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Living History Farm at the Museum of the Rockies brings Montana's agricultural history to life

“It takes you back to the past in a really loving and meaningful way you can’t get from a history book,” said Hogan.
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Posted at 9:55 AM, Aug 25, 2023
and last updated 2023-08-25 11:55:37-04

BOZEMAN — At Bozeman’s Museum of the Rockies, it’s easy to get carried away as you examine Montana’s past through artifacts, paintings, clothing, and more. But at the museum’s Living History Farm, the past comes to life right before your eyes.

“Oftentimes, the story that’s told is, ‘Come out West and sow the land!’,” said Director of Education and Programming Director Chelsea Hogan. “A lot of people connect with that idea, that you can create something out of nothing.”

The quaint little home next door to the Museum of the Rockies was once home to the Tinsley family, homesteaders from Missouri who planted their roots in Willow Creek.

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In 1986, the Tinsley house was restored and moved to Bozeman.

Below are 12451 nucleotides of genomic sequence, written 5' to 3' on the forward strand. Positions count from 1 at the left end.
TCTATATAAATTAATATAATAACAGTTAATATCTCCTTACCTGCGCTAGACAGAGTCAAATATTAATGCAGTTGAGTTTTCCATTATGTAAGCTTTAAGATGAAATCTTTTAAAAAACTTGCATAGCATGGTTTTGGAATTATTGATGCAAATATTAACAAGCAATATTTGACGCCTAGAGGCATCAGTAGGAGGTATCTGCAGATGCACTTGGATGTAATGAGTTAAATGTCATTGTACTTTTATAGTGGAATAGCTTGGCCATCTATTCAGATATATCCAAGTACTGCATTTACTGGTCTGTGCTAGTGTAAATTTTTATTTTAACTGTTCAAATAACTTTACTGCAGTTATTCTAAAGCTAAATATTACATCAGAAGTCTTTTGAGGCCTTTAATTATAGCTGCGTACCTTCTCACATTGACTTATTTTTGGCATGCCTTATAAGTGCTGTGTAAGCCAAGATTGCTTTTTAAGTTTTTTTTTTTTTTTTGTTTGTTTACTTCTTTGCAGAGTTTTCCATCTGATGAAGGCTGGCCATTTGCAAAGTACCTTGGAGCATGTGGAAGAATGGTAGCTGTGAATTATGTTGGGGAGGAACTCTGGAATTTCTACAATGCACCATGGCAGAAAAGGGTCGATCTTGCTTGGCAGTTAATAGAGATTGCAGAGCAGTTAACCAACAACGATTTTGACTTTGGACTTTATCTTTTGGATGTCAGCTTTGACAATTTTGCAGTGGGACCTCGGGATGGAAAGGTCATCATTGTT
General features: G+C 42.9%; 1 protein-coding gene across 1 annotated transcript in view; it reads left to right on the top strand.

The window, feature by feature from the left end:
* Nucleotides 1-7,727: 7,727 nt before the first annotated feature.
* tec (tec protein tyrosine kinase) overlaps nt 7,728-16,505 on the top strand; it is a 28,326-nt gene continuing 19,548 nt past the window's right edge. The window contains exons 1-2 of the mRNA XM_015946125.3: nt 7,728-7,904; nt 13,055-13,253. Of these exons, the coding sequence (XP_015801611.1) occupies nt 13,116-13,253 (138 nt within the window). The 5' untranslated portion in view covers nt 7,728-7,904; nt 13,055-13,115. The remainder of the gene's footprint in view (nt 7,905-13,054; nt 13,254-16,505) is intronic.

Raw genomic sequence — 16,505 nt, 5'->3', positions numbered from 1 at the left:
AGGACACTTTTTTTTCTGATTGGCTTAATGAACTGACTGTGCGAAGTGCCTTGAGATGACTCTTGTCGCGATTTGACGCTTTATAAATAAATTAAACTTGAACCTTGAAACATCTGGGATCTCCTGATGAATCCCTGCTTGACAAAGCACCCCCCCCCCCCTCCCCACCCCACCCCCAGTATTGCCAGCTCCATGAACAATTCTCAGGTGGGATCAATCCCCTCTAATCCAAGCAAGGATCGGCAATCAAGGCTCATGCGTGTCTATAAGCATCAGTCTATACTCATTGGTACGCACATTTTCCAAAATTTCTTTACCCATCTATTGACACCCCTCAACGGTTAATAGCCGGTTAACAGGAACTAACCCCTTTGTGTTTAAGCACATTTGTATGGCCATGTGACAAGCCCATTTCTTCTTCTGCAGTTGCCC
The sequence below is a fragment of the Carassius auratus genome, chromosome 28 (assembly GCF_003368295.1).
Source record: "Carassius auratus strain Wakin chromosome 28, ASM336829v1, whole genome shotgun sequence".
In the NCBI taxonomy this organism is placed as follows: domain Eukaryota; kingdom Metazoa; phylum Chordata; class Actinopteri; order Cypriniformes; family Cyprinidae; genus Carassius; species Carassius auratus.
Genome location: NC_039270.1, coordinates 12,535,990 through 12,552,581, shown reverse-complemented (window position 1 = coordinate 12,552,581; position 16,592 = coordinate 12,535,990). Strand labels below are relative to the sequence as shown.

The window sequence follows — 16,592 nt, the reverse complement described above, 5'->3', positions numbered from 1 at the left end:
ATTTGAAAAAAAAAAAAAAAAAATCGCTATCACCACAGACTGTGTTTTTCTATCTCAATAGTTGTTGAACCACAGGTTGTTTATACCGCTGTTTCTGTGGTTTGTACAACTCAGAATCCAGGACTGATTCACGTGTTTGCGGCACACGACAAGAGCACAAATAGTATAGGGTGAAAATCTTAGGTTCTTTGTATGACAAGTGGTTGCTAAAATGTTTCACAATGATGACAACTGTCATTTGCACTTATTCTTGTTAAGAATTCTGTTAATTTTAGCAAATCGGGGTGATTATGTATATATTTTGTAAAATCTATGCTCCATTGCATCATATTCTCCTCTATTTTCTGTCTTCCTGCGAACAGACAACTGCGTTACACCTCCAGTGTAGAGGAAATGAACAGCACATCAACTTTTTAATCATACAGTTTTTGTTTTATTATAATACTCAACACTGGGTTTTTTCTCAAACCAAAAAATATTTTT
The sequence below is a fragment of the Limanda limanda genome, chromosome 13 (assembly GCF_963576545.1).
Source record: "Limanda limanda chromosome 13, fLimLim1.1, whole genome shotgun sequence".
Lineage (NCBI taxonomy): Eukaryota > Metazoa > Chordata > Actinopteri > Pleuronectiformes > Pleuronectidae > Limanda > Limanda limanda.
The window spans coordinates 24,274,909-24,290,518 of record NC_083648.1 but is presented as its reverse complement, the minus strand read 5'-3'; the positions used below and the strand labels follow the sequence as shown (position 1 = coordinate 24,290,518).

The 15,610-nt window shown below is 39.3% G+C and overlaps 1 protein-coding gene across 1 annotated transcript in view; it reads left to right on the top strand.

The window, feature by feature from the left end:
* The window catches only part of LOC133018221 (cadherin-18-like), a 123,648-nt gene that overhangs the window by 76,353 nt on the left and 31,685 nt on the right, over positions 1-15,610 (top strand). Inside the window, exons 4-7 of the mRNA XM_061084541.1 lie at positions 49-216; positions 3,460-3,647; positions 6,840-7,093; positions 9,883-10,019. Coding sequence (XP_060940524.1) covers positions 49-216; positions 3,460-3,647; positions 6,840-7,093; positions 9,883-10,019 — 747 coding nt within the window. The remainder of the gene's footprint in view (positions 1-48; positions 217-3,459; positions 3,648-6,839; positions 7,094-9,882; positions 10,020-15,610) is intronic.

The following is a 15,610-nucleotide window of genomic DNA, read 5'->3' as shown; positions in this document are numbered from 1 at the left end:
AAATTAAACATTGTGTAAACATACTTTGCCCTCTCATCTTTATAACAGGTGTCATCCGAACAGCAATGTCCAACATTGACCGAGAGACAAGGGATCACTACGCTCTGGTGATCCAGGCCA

Hogan says the house represents hard work, labor, and the rich agricultural history of Montana.

Today, costumed interpreters work the farm as Montana homesteaders would have done in the 1880s and 1890s.

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“Of course, as ranchers in Montana, they would’ve grown all their own food,” said Hogan.

During the summer months, the exhibit is busy with gardeners tending to a vibrant array of vegetables.

“We grow squash, fruit, rhubarb, carrots, lettuce, all kind of vegetables,” said Hogan.

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Inside the house, volunteers and interpreters cook food daily from items grown in the garden.

And Hogan says each building on the property tells a story.

“Seeing the staff dressed in the clothing, smelling the smells, going to the blacksmith shop--it takes you back to the past in a really loving and meaningful way you can’t get from a history book,” said Hogan.

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A blacksmith can be seen at work, showcasing the self-sufficiency of the homesteaders who utilized what they had to build their homes.

“For local Montanans, there’s a lot of memories involved in the experience,” said Hogan. “People whose grandparents, great-great grandparents homesteaded will say ‘Oh, my grandma had that same item inside her home'.”

Around 50,000 people come to visit the Living History Farm according to Hogan.

Although the exhibit is only open from Memorial Day to Labor Day, there are plenty of fun holiday events to look out for this fall.